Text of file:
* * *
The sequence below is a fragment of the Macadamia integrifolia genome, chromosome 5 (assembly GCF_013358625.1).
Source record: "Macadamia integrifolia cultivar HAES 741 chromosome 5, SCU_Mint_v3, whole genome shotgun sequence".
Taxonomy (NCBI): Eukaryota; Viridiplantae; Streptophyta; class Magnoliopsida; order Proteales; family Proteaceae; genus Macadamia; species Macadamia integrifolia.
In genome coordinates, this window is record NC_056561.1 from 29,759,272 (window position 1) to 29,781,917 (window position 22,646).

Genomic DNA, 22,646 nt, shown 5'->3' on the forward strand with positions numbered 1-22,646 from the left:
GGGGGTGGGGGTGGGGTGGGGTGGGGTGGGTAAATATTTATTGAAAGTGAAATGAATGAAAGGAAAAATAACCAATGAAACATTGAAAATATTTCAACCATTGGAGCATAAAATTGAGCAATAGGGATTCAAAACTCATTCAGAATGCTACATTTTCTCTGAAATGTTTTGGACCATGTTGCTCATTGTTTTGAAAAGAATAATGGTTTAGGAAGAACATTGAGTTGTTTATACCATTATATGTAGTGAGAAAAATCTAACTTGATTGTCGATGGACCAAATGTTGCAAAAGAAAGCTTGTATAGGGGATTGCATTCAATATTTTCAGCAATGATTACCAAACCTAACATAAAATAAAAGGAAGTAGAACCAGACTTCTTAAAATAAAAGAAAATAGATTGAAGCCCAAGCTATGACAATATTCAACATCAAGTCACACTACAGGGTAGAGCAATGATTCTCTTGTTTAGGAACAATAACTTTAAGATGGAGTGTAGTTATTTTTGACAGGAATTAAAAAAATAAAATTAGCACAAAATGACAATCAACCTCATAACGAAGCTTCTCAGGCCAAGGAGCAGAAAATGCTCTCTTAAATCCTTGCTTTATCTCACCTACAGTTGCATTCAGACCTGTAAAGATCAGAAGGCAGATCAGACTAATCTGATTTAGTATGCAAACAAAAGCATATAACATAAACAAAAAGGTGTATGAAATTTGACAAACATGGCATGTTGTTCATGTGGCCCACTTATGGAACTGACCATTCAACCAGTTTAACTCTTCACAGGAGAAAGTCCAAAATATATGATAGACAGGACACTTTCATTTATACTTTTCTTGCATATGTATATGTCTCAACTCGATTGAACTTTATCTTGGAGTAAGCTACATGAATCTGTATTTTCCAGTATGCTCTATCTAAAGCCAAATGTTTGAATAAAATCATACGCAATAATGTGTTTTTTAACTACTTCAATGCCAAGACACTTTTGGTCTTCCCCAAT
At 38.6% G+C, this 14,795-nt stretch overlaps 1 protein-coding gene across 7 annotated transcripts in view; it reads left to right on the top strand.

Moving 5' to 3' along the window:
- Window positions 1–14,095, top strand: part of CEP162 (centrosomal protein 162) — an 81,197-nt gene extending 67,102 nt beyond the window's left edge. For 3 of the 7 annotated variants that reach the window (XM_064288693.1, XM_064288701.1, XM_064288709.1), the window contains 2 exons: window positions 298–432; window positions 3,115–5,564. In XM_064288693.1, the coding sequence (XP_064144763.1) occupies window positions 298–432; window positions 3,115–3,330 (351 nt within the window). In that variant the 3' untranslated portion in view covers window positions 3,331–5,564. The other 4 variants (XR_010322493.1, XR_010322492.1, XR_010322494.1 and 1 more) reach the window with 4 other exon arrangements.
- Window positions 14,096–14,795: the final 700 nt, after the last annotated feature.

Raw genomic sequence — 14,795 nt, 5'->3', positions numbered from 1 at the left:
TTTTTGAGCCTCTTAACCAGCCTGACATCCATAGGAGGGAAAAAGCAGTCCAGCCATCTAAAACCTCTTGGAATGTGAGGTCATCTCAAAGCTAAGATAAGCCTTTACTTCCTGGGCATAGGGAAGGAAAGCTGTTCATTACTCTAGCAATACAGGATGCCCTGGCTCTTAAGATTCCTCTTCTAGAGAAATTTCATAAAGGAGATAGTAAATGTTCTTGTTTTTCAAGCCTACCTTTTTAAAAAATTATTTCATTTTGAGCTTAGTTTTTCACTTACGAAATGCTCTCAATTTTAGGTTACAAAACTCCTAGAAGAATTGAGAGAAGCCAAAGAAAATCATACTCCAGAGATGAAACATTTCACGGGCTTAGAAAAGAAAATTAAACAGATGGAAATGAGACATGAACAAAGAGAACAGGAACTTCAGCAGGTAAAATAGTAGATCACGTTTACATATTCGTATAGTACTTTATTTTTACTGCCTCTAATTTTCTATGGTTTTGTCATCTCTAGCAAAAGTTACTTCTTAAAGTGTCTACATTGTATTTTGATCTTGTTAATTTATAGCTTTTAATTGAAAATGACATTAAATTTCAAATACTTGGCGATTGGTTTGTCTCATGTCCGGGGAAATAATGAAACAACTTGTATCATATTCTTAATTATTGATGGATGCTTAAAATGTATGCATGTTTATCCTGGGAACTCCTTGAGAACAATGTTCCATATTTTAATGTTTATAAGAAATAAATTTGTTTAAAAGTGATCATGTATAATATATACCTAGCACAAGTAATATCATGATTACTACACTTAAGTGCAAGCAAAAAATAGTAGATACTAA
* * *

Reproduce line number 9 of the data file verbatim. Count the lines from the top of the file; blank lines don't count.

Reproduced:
- Window positions 1–14,095, top strand: part of CEP162 (centrosomal protein 162) — an 81,197-nt gene extending 67,102 nt beyond the window's left edge. For 3 of the 7 annotated variants that reach the window (XM_064288693.1, XM_064288701.1, XM_064288709.1), the window contains 2 exons: window positions 298–432; window positions 3,115–5,564. In XM_064288693.1, the coding sequence (XP_064144763.1) occupies window positions 298–432; window positions 3,115–3,330 (351 nt within the window). In that variant the 3' untranslated portion in view covers window positions 3,331–5,564. The other 4 variants (XR_010322493.1, XR_010322492.1, XR_010322494.1 and 1 more) reach the window with 4 other exon arrangements.